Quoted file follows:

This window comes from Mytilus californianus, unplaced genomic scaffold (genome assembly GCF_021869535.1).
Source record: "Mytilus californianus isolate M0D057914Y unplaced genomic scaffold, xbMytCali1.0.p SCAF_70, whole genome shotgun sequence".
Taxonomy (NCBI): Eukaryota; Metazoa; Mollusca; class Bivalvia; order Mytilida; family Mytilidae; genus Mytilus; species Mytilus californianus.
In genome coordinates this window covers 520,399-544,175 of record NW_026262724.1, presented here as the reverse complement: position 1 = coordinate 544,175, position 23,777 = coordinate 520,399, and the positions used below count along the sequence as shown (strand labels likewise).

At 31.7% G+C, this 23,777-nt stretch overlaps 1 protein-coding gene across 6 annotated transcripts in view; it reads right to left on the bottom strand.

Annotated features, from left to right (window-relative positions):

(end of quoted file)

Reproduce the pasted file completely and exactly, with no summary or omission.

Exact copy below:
This window comes from Mytilus californianus, unplaced genomic scaffold (genome assembly GCF_021869535.1).
Source record: "Mytilus californianus isolate M0D057914Y unplaced genomic scaffold, xbMytCali1.0.p SCAF_70, whole genome shotgun sequence".
Taxonomy (NCBI): Eukaryota; Metazoa; Mollusca; class Bivalvia; order Mytilida; family Mytilidae; genus Mytilus; species Mytilus californianus.
In genome coordinates this window covers 520,399-544,175 of record NW_026262724.1, presented here as the reverse complement: position 1 = coordinate 544,175, position 23,777 = coordinate 520,399, and the positions used below count along the sequence as shown (strand labels likewise).

At 31.7% G+C, this 23,777-nt stretch overlaps 1 protein-coding gene across 6 annotated transcripts in view; it reads right to left on the bottom strand.

Annotated features, from left to right (window-relative positions):